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Some people who come back from the brink of death would sometimes live by this motto. Now that the world is recovering from the pandemic, more people are making the most of these words.

An acquaintance told me about their friend, Samuel. He was isolated in his apartment during the lockdowns, which led him to reflect on his life.

What if I get the virus and it kills me here and now? I’ve lived a boring life. I haven’t really done anything fun, exciting, or out of character. I’ve always been too scared or lazy to step out of my comfort zone.

He swore to change the way he lives his life.

As soon as it was okay to travel again, he booked the trips that he kept postponing. He finally went to places he always promised himself he would one day visit. He went diving, jumping off cliffs, driving ATVs, and trying out other outdoor activities.

Samuel traveled alone, which was part of stepping out of his comfort zone. It led him to meet new friends. After all, the plan was to be more open to new experiences including people. He also joined dating apps. He was a single guy exploring the world of modern dating.

“You only live once” became Samuel’s mantra. It guided his short-term decision-making process.

He indulged in things that the past version of himself would often mentally and emotionally struggle to buy—shoes, clothes, gadgets, etc. He prioritized comfort and convenience over money.

Is there anything wrong in this picture?

Some would say, “Nothing. Let him live his life as he pleases. He’s not hurting anyone.”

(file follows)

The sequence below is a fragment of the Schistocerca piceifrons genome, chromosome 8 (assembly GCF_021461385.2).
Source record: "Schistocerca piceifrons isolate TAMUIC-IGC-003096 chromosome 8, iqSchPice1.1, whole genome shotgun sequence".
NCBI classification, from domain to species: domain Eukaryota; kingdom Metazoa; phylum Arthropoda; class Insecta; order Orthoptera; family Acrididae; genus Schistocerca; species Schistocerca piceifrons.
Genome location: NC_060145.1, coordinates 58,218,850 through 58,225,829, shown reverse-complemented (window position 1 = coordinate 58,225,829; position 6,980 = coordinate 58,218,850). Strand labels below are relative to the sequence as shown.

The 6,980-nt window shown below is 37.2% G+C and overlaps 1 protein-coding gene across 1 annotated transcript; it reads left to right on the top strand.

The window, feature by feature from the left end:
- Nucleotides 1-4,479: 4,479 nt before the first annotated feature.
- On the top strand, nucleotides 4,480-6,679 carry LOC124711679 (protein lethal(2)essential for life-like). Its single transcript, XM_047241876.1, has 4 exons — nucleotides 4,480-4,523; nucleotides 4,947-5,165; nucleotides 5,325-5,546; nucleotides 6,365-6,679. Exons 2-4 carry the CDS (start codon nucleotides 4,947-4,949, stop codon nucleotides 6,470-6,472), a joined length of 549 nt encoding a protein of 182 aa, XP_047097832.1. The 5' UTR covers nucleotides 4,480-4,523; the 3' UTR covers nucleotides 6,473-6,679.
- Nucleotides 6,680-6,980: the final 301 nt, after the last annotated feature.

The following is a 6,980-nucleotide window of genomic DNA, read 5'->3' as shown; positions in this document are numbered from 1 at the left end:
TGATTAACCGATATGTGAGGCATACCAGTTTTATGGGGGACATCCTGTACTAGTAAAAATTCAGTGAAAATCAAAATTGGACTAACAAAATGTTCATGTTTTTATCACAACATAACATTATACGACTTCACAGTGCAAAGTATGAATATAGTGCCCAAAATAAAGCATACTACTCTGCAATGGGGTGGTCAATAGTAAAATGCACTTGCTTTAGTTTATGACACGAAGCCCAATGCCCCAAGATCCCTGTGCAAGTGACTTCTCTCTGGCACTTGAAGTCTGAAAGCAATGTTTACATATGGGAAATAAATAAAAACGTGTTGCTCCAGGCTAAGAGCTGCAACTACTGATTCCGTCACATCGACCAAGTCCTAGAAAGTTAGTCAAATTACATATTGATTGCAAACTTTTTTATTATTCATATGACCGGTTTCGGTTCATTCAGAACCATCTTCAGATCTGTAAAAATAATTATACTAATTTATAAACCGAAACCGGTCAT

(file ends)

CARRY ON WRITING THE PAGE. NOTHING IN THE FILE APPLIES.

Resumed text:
Others would disagree. “He needs to tone things down or he might end up hurting himself.”

There is nothing wrong with living our lives to the fullest. In fact, this is something many wise people encourage.

I came across this line in a novel by Ellis Peters, “He had never made the most of his blessings, always feared the loss, like a miser with his gold.”

Remember, we can’t bring our money with us to wherever we’re going in the afterlife. It would be a waste not to enjoy our blessings while we are still alive.

On the Other Hand

The YOLO expression peaked in 2012. Over the years, along with its positive impact, there have also been negative consequences. It became a justification for risky and self-indulgent behavior. Maybe it’s not the best reference for long-term plans.

Remember, our lives also include what lies ahead. Present overindulgences might cost us our future. “You only live once” doesn’t mean “live like you have no future.”

The key is balance. How can we presently live our lives to the fullest while making sure we get to keep doing it in the years to come? It helps to keep in mind our goals.

Perhaps instead of self-indulgence, we can focus on self-fulfillment. Maybe instead of exhausting our blessings, we can make calculated investments. 

The Parable of the Talents

We all remember this bible story.

A rich man had three servants. He gave each servant an amount of talent based on each’s ability to manage and care for them. The master gave the first two servants multiple talents and the third servant one, then told them to put his money to work so it can make more. The first two used their talents to trade and earn profit. They returned with double their talents. The third servant buried his, afraid of losing it. He ended up returning the one talent. 

Let’s not bury or exhaust our blessings. Instead, let’s use them to create more good fortune.

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